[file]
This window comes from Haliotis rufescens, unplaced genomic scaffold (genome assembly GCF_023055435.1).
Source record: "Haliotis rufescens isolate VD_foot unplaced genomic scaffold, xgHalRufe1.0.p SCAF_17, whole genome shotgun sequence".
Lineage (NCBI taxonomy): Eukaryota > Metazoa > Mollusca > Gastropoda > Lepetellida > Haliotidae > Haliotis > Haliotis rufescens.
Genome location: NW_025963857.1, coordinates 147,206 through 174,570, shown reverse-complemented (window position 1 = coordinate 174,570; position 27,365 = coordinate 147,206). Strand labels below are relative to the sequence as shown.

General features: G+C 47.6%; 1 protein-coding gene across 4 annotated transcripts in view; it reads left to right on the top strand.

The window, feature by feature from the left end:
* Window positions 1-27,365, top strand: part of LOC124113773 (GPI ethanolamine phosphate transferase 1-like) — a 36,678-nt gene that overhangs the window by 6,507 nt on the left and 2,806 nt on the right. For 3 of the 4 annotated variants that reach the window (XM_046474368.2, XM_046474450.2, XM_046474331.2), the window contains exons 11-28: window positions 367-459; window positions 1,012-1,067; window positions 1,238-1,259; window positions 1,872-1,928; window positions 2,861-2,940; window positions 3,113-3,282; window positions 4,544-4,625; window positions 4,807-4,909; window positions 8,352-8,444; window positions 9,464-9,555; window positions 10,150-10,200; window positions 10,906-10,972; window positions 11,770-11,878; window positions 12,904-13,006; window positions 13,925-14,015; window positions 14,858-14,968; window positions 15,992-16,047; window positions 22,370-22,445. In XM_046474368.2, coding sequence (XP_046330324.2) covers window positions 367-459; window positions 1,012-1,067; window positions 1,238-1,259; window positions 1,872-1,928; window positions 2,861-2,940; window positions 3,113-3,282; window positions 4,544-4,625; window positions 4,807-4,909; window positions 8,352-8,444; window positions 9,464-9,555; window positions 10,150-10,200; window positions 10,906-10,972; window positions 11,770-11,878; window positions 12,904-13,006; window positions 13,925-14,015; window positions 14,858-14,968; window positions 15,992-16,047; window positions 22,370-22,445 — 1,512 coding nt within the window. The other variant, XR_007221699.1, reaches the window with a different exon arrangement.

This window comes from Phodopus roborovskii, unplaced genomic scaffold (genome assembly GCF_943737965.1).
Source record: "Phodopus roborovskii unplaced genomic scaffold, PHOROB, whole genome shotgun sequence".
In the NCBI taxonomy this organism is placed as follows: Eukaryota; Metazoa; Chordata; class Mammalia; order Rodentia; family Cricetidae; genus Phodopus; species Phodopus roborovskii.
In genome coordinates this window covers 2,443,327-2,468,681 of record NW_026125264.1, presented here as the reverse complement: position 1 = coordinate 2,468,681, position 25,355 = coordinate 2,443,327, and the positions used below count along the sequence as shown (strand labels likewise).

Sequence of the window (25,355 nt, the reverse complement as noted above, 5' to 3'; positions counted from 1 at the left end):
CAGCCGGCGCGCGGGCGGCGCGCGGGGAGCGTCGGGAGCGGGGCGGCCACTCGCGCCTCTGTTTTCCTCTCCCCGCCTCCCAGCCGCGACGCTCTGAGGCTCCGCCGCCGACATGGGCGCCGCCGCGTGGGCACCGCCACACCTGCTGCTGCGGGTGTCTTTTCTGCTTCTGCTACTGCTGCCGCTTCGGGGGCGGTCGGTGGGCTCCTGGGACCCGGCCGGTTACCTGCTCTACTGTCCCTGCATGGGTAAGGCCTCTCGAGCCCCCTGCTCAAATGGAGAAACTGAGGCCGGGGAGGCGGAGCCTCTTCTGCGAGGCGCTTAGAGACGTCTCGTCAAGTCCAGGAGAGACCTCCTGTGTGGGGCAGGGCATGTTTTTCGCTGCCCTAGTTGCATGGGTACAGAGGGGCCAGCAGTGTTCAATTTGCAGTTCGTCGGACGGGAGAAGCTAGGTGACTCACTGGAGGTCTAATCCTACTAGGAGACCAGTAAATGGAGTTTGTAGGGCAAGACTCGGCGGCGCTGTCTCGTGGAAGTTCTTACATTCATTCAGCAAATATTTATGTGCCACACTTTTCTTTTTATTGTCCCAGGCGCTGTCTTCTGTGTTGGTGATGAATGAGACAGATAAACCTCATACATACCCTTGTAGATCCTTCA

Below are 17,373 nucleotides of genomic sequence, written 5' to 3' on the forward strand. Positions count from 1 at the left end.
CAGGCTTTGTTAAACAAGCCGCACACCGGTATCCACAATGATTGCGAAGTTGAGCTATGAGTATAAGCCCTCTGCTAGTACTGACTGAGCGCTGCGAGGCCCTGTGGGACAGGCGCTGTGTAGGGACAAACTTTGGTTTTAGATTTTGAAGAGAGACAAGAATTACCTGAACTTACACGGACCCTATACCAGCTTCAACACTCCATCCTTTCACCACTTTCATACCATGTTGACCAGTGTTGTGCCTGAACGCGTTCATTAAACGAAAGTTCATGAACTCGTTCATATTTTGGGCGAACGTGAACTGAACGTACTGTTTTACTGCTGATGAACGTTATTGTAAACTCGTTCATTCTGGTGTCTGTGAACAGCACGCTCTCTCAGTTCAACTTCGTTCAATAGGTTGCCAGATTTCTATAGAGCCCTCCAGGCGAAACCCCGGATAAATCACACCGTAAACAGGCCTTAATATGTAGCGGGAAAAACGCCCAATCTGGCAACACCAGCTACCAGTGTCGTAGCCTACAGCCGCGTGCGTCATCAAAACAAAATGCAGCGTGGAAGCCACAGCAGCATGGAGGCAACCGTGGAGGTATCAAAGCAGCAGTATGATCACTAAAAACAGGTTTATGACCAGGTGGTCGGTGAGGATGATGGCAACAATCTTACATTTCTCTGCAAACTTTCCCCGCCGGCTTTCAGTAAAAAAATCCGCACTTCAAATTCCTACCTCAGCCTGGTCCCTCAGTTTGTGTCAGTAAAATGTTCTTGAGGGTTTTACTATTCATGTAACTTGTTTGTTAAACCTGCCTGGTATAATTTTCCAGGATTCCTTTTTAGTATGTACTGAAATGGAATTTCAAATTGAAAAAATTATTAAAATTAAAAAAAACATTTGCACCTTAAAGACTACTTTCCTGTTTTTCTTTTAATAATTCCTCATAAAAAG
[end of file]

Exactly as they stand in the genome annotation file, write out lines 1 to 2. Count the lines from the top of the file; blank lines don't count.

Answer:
This window comes from Haliotis rufescens, unplaced genomic scaffold (genome assembly GCF_023055435.1).
Source record: "Haliotis rufescens isolate VD_foot unplaced genomic scaffold, xgHalRufe1.0.p SCAF_17, whole genome shotgun sequence".